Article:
We computed daily city means (24 h values, from 3 pm to 3 pm of the following day) based on data from varying type and number of sites, depending on the pollutant. For NO2 and CO, we calculated 24 h values from five fixed sites, three of which are located in densely populated areas in the center of Rome (Magna Grecia, Fermi, Libia) and two representing background areas (Preneste and Villa Ada). For O3, concentrations recorded at two background fixed sites (Preneste and Villa Ada) were used. For SO2, we used 24 h concentrations recorded at one urban site (Fermi) and one background site (Villa Ada). The NO2 and SO2 series were complete, while average daily concentrations for one single day were missing for CO and O3.
As to particulate matter, we could not use data from the Rome air-quality monitoring network, because PM2.5 was not routinely measured. Therefore, for the specific purposes of this survey, 24 h concentrations of PM10–2.5 and PM2.5 were measured at two selected fixed monitoring sites: Villa Ada and Istituto Superiore di Sanità (ISS). These sites, located about 3.5 km apart, were chosen because, based on historical PM10 monitoring data, are considered representative of low and high traffic areas in Rome, respectively. Air samples were collected by means of dichotomous samplers (Graseby Andersen, model SA 241) operating at 16.7 L/min, with an omni-directional aerosol inlet. This sampler has been designated as reference for PM10 by US EPA . Sampling was carried out from 3 pm to 3 pm of the following day (in order to match the spirometry time schedule). Sixty-two 24 hour samples were collected, with 5 missing observations at the beginning of the winter survey. The dust on the couple of sequential polytetrafluoroethylene (PTFE) filters (polymethylpentane ringed, 2.0 μm pore size, 37 mm diameter; Gelman, USA) was gravimetrically analyzed to obtain average daily concentrations of PM2.5 and PM10–2.5. PM10 concentrations were calculated by adding the concentrations of the sampled fine and coarse fractions. The averages of PM concentrations measured at the two locations were used in the statistical analyses, as our best estimate of 24 h mean ambient concentrations for the Rome neighborhoods the panel participants lived in.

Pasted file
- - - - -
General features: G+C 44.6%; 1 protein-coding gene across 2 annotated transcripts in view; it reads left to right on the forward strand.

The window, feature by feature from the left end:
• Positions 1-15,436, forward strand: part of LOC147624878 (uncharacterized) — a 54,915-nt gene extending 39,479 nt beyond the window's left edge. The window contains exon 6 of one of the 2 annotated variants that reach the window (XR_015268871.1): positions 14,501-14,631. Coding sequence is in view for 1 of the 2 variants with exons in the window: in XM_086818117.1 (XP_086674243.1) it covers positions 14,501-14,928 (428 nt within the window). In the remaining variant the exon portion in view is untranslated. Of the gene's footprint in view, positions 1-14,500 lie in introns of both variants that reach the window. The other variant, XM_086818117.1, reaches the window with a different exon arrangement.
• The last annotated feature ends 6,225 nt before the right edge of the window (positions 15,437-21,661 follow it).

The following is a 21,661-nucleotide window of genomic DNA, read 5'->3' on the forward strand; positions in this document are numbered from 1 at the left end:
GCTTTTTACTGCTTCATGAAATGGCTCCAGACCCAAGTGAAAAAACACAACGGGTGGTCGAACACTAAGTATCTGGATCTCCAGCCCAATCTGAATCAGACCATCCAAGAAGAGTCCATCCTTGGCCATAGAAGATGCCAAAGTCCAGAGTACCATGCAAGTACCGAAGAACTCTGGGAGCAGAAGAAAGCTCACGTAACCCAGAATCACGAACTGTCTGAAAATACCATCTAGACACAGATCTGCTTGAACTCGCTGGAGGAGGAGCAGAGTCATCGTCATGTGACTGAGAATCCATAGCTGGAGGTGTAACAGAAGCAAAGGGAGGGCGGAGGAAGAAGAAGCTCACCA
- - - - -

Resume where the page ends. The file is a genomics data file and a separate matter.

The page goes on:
In the PM10–2.5 and PM2.5 samples, the content of selected metals (cadmium – Cd, chromium – Cr, iron – Fe, nickel – Ni, lead – Pb, platinum – Pt, vanadium-V, and zinc – Zn) was determined by atomic absorption spectrometry (AAS). The concentrations used in the analysis were calculated as the ratio of the metal amount in each PM sample to the air volume collected during the sampling.